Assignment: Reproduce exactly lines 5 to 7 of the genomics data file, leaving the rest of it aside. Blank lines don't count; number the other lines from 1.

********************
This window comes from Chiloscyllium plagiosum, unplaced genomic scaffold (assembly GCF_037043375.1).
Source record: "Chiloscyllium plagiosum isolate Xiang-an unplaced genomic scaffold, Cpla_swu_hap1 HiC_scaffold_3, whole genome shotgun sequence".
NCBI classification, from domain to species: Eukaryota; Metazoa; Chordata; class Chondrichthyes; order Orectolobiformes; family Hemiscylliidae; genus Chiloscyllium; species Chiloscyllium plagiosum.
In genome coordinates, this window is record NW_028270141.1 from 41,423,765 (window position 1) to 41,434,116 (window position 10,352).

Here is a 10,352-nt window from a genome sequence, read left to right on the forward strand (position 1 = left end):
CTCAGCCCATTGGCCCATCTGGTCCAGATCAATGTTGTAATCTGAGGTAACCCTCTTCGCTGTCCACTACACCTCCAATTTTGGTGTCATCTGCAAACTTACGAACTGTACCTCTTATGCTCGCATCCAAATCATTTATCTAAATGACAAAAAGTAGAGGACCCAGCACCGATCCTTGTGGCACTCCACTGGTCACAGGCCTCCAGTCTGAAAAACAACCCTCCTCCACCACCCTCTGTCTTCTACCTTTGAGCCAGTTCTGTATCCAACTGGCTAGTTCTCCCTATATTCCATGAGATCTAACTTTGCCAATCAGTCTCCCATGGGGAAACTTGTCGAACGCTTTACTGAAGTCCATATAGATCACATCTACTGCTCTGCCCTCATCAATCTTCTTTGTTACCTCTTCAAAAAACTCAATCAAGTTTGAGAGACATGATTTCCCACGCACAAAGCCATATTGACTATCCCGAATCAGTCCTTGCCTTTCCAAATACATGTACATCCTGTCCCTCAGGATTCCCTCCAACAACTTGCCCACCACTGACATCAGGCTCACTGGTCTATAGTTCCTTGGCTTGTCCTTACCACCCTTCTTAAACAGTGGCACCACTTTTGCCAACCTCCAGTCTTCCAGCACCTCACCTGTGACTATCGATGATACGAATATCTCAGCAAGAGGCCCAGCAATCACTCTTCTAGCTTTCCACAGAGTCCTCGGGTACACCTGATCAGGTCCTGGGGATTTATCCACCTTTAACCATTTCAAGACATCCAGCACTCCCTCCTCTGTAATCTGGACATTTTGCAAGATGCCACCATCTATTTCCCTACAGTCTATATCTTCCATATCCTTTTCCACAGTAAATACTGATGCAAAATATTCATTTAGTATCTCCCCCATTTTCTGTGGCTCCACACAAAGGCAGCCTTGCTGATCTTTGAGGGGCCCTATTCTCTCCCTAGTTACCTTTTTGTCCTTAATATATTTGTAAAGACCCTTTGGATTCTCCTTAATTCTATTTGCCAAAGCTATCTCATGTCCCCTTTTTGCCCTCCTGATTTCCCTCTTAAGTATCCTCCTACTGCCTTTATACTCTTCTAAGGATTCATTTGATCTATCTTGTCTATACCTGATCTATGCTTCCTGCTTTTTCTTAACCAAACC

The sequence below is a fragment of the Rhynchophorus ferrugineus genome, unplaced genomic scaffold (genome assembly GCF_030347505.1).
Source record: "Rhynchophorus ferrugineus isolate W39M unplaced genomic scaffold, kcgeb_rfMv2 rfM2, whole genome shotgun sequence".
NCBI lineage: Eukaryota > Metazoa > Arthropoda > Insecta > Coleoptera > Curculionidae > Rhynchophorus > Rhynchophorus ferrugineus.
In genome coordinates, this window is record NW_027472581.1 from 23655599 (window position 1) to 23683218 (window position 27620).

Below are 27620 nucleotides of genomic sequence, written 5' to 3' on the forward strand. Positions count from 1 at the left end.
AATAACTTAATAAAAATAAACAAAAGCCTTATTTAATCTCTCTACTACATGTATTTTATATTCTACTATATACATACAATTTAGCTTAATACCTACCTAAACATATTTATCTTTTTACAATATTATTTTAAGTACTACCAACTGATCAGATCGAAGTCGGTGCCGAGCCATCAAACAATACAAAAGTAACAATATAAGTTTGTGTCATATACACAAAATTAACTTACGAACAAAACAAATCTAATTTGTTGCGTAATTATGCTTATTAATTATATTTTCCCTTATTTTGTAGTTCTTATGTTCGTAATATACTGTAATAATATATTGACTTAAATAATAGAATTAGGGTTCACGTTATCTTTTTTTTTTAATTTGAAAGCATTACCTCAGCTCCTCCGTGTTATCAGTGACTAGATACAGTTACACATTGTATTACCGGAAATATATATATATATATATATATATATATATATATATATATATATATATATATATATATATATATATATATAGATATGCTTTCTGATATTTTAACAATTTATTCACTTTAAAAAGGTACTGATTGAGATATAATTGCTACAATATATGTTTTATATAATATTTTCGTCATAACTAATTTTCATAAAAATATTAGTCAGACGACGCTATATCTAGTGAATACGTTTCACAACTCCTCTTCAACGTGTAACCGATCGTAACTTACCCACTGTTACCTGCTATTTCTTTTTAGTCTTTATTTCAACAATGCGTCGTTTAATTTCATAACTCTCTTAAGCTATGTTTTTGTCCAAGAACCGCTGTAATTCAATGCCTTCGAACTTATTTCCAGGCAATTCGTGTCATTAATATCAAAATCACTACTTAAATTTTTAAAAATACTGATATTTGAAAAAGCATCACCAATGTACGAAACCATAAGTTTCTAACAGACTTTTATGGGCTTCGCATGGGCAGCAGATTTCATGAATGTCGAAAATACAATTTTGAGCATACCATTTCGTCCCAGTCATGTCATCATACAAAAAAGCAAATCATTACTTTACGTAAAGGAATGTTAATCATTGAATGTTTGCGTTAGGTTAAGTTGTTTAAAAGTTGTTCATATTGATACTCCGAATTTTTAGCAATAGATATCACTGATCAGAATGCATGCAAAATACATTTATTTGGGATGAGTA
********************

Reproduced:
Here is a 10,352-nt window from a genome sequence, read left to right on the forward strand (position 1 = left end):
CTCAGCCCATTGGCCCATCTGGTCCAGATCAATGTTGTAATCTGAGGTAACCCTCTTCGCTGTCCACTACACCTCCAATTTTGGTGTCATCTGCAAACTTACGAACTGTACCTCTTATGCTCGCATCCAAATCATTTATCTAAATGACAAAAAGTAGAGGACCCAGCACCGATCCTTGTGGCACTCCACTGGTCACAGGCCTCCAGTCTGAAAAACAACCCTCCTCCACCACCCTCTGTCTTCTACCTTTGAGCCAGTTCTGTATCCAACTGGCTAGTTCTCCCTATATTCCATGAGATCTAACTTTGCCAATCAGTCTCCCATGGGGAAACTTGTCGAACGCTTTACTGAAGTCCATATAGATCACATCTACTGCTCTGCCCTCATCAATCTTCTTTGTTACCTCTTCAAAAAACTCAATCAAGTTTGAGAGACATGATTTCCCACGCACAAAGCCATATTGACTATCCCGAATCAGTCCTTGCCTTTCCAAATACATGTACATCCTGTCCCTCAGGATTCCCTCCAACAACTTGCCCACCACTGACATCAGGCTCACTGGTCTATAGTTCCTTGGCTTGTCCTTACCACCCTTCTTAAACAGTGGCACCACTTTTGCCAACCTCCAGTCTTCCAGCACCTCACCTGTGACTATCGATGATACGAATATCTCAGCAAGAGGCCCAGCAATCACTCTTCTAGCTTTCCACAGAGTCCTCGGGTACACCTGATCAGGTCCTGGGGATTTATCCACCTTTAACCATTTCAAGACATCCAGCACTCCCTCCTCTGTAATCTGGACATTTTGCAAGATGCCACCATCTATTTCCCTACAGTCTATATCTTCCATATCCTTTTCCACAGTAAATACTGATGCAAAATATTCATTTAGTATCTCCCCCATTTTCTGTGGCTCCACACAAAGGCAGCCTTGCTGATCTTTGAGGGGCCCTATTCTCTCCCTAGTTACCTTTTTGTCCTTAATATATTTGTAAAGACCCTTTGGATTCTCCTTAATTCTATTTGCCAAAGCTATCTCATGTCCCCTTTTTGCCCTCCTGATTTCCCTCTTAAGTATCCTCCTACTGCCTTTATACTCTTCTAAGGATTCATTTGATCTATCTTGTCTATACCTGATCTATGCTTCCTGCTTTTTCTTAACCAAACC

The sequence below is a fragment of the Rhynchophorus ferrugineus genome, unplaced genomic scaffold (genome assembly GCF_030347505.1).